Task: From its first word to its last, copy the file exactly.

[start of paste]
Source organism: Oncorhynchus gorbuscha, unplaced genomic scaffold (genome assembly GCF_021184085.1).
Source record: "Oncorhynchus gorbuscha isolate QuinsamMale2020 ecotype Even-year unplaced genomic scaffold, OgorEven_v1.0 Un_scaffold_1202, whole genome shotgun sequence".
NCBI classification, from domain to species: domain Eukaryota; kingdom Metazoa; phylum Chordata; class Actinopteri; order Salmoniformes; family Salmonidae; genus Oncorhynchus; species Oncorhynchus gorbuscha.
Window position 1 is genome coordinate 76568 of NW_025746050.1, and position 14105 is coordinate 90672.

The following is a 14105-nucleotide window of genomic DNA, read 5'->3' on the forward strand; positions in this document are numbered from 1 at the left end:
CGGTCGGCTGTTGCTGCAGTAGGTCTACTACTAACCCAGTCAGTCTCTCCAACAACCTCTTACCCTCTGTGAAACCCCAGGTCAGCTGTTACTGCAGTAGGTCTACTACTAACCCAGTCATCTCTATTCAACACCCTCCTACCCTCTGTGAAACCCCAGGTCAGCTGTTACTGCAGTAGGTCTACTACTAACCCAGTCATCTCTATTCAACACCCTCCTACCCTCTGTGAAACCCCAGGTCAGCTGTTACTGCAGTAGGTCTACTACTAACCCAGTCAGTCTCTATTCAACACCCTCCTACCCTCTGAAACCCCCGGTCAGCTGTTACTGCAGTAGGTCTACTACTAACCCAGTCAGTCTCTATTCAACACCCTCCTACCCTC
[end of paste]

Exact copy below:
Source organism: Oncorhynchus gorbuscha, unplaced genomic scaffold (genome assembly GCF_021184085.1).
Source record: "Oncorhynchus gorbuscha isolate QuinsamMale2020 ecotype Even-year unplaced genomic scaffold, OgorEven_v1.0 Un_scaffold_1202, whole genome shotgun sequence".
NCBI classification, from domain to species: domain Eukaryota; kingdom Metazoa; phylum Chordata; class Actinopteri; order Salmoniformes; family Salmonidae; genus Oncorhynchus; species Oncorhynchus gorbuscha.
Window position 1 is genome coordinate 76568 of NW_025746050.1, and position 14105 is coordinate 90672.

The following is a 14105-nucleotide window of genomic DNA, read 5'->3' on the forward strand; positions in this document are numbered from 1 at the left end:
CGGTCGGCTGTTGCTGCAGTAGGTCTACTACTAACCCAGTCAGTCTCTCCAACAACCTCTTACCCTCTGTGAAACCCCAGGTCAGCTGTTACTGCAGTAGGTCTACTACTAACCCAGTCATCTCTATTCAACACCCTCCTACCCTCTGTGAAACCCCAGGTCAGCTGTTACTGCAGTAGGTCTACTACTAACCCAGTCATCTCTATTCAACACCCTCCTACCCTCTGTGAAACCCCAGGTCAGCTGTTACTGCAGTAGGTCTACTACTAACCCAGTCAGTCTCTATTCAACACCCTCCTACCCTCTGAAACCCCCGGTCAGCTGTTACTGCAGTAGGTCTACTACTAACCCAGTCAGTCTCTATTCAACACCCTCCTACCCTC